Leverage strategic alliances.    We are developing strategic alliances that we believe will improve our access to additional markets and customers. For example, we have developed relationships with major global business process outsourcing companies such as Dell, HP, IBM and Xerox (ACS). We also have relationships with mobile service providers such as AT&T, Bell Canada, and Telefonica. We intend to invest in and leverage our existing strategic relationships, package specific alliance solution offerings and build new relationships in order to complement our direct selling efforts and extend our market reach.

        Deliver value to carriers.    Global carriers continually strive to reduce customer defection, deliver more value and expand revenue. Our solution helps carriers address these needs and we have seen increasing demand from the carrier market. We believe carriers see opportunity for white-labeling and reselling our solutions to their consumer and enterprise clients, as well as utilizing our solution to provide unique billing aggregation solutions to large strategic clients. We intend to expand our existing relationships with AT&T, Bell Canada, ERPTech SPA, Lime/Cable&Wireless and Telefonica.

        Pursue strategic acquisitions.    Since 2007, we have acquired nine companies and through these acquisitions we have integrated leading technologies for mobile communications management, fixed communications management, MDM, rTEM, and machine-to-machine expense management into our solution and have expanded our customer base and operations. To accelerate our growth, we plan to continue to identify and selectively pursue acquisitions of, or investments in, businesses, services and technologies that will expand the functionality of our solution, provide access to new markets or customers, and otherwise complement our existing operations.

Software and Services

    Communications Management Platform

        The core of our solution is our Communications Management Platform, or CMP, which is an on-demand suite of software designed to manage and optimize the complex processes and expenses associated with the complete lifecycle of an enterprise's fixed and mobile communications assets and services. In addition to offering our suite of software on an on-demand basis, our customers can also engage us through our client service group to manage their communications assets and services using a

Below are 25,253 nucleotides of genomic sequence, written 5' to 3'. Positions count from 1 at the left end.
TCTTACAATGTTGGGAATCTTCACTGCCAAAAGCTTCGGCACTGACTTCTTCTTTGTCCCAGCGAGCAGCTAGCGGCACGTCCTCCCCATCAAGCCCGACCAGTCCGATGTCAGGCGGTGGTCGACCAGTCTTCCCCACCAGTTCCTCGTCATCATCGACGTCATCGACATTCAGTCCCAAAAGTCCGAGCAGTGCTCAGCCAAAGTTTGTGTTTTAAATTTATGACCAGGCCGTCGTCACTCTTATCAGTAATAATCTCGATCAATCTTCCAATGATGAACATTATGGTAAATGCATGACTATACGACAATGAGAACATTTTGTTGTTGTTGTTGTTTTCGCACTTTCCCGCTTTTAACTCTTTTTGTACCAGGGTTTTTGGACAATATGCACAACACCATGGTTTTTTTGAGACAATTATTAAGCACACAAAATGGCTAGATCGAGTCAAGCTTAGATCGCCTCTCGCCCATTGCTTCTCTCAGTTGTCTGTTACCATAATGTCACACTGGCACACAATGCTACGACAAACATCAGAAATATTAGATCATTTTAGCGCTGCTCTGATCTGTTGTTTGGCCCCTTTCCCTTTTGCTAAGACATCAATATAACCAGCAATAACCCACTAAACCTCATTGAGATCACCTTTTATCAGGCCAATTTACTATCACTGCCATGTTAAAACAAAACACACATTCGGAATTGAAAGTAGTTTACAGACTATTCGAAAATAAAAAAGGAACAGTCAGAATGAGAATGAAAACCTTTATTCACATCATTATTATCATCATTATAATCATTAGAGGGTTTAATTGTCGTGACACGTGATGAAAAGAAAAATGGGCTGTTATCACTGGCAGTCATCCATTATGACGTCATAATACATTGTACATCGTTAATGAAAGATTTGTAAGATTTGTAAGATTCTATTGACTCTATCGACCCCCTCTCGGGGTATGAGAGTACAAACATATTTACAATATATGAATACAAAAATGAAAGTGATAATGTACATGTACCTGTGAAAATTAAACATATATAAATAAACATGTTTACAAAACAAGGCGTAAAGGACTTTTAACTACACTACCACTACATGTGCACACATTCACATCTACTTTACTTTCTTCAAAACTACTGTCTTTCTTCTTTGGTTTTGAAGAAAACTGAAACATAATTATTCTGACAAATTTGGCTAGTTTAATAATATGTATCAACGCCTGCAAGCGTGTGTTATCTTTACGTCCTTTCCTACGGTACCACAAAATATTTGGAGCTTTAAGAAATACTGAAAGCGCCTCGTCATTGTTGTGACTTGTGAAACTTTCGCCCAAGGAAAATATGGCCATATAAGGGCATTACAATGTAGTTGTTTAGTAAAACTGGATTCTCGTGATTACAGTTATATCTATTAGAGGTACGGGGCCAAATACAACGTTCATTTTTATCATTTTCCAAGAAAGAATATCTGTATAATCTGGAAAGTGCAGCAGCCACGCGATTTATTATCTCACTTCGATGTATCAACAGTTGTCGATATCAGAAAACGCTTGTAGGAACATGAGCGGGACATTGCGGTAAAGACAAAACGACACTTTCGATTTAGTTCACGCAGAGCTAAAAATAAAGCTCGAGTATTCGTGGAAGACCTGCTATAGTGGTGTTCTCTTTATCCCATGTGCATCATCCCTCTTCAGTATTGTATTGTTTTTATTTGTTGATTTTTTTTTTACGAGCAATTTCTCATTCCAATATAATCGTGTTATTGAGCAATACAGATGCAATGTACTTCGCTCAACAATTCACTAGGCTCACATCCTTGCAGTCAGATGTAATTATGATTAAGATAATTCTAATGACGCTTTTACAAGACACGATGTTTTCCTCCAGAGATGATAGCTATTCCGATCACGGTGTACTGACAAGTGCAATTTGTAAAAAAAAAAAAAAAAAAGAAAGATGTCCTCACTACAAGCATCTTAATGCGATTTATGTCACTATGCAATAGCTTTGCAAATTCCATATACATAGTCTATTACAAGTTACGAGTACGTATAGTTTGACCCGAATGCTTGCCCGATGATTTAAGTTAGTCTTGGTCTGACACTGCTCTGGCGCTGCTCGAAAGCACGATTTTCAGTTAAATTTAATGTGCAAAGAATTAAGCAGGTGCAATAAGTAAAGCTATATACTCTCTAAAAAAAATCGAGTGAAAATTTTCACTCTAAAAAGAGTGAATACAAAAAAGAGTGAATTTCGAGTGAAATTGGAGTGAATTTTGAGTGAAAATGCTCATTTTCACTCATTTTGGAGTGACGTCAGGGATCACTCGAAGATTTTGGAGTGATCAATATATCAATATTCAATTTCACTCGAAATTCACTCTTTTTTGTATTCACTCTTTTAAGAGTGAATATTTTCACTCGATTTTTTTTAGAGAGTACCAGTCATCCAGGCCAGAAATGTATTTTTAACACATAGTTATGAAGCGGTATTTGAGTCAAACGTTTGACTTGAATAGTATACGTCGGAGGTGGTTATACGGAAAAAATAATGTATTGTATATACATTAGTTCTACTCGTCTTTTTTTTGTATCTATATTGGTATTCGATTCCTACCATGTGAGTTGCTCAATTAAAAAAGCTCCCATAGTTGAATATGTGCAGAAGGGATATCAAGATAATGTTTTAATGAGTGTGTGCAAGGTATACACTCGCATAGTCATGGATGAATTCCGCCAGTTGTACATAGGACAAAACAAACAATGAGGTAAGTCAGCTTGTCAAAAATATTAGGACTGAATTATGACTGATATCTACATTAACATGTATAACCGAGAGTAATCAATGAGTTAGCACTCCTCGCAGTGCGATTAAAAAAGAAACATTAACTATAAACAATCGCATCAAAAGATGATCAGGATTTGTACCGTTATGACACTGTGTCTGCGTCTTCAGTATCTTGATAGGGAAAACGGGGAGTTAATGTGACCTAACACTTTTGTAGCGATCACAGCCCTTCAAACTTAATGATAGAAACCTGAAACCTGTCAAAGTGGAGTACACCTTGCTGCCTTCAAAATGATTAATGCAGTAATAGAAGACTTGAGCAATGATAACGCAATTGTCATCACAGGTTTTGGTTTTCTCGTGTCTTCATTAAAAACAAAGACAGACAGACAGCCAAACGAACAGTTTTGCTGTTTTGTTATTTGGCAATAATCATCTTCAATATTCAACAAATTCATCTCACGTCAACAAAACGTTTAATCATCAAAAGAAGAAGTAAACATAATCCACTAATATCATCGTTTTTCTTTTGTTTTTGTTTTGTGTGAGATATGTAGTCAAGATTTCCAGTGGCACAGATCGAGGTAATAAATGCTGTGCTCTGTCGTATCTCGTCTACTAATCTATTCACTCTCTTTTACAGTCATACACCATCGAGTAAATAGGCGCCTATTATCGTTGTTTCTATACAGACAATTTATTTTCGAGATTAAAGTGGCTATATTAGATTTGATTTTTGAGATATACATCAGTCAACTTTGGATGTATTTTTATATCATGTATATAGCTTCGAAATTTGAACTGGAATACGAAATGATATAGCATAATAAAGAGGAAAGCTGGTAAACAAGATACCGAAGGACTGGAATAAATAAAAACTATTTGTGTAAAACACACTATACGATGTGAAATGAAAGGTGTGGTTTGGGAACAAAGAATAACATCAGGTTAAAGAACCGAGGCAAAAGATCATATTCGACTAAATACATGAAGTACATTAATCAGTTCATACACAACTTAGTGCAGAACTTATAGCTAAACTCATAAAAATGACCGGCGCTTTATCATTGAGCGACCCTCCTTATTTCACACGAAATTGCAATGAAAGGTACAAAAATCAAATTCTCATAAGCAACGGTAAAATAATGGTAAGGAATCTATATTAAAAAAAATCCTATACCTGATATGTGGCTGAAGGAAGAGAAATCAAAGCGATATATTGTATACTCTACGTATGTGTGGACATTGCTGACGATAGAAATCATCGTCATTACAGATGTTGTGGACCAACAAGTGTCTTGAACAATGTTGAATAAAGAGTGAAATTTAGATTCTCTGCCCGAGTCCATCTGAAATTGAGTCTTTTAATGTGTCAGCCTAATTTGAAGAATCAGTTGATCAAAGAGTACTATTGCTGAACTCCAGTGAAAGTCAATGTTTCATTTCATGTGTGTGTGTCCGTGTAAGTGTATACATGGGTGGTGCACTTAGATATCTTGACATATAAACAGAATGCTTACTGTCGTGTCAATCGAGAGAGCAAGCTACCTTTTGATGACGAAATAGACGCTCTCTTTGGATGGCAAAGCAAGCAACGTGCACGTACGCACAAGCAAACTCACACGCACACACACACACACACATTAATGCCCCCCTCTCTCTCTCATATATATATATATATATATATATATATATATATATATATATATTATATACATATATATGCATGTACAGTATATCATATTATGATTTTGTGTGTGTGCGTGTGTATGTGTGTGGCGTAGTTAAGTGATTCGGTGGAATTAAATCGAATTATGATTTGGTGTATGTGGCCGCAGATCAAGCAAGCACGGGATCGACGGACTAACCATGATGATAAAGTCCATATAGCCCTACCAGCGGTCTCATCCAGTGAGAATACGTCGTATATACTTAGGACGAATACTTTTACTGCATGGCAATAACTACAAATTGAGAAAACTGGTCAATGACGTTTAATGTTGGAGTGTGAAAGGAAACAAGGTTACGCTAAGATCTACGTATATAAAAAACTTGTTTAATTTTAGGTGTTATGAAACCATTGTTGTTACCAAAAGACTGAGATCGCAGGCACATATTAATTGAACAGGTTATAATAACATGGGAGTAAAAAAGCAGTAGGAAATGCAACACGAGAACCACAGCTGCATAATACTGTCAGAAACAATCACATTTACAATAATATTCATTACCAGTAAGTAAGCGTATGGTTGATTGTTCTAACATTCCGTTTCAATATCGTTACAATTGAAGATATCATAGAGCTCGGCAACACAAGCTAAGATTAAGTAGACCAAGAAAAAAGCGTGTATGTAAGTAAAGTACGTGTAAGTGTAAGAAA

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combination of CMP and our client services. The services we offer include help desk, asset procurement and provisioning and carrier dispute resolution.

        A critical component of CMP is our Communications Data Management technology, which provides the key process automation and integration capabilities necessary for efficient, consolidated data management in the CLM environment. Our Communications Data Management technology processes and normalizes service-provider billing and order-related information for our customers. CMP also integrates with our customers' critical third-party enterprise systems, including enterprise resource planning, accounts payable, general ledger and human resources systems, which enables automated, real-time access to and synchronization with employee, accounting, user access authentication and security policy information. CMP enables previously disparate, yet highly related, processes and information to be both unified and centralized, resulting in significant operational benefits and cost savings.

        CMP implements the baseline policies that govern internal and external enterprise communications interactions. Internal policy, service provider contracts, security and business processing rules provide the basis for enterprises to enforce system and user behavior so that they remain in compliance with enterprise standards and regulations. CMP also provides our customers with comprehensive business intelligence, including historical, trend and predictive analytics, dashboards and reporting capabilities. Information is provided in real-time with flexible views of activity for all aspects and stages of the communications lifecycle.

        We sell CMP in three standard bundles:

    Asset Management;

    Expense Management; and

    Usage Management

        Each bundle contains baseline capabilities specific to the business function that it addresses, as well as optional capabilities and services that may be selected as a-la-carte extensions to meet specific customer requirements. Each bundle can be sold independently or in combination with others. The three bundles share key capabilities provided in our core technology platform, including third-party system integration, compliance management, security and policy enforcement, status monitoring, configurable business process rules and business intelligence delivered via standard and ad hoc inquiries, dashboards and reports. Our pricing is based on the bundles and additional functions and services that our customers use, as well as the amount of expenses and the number of devices to be managed.

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    Asset Management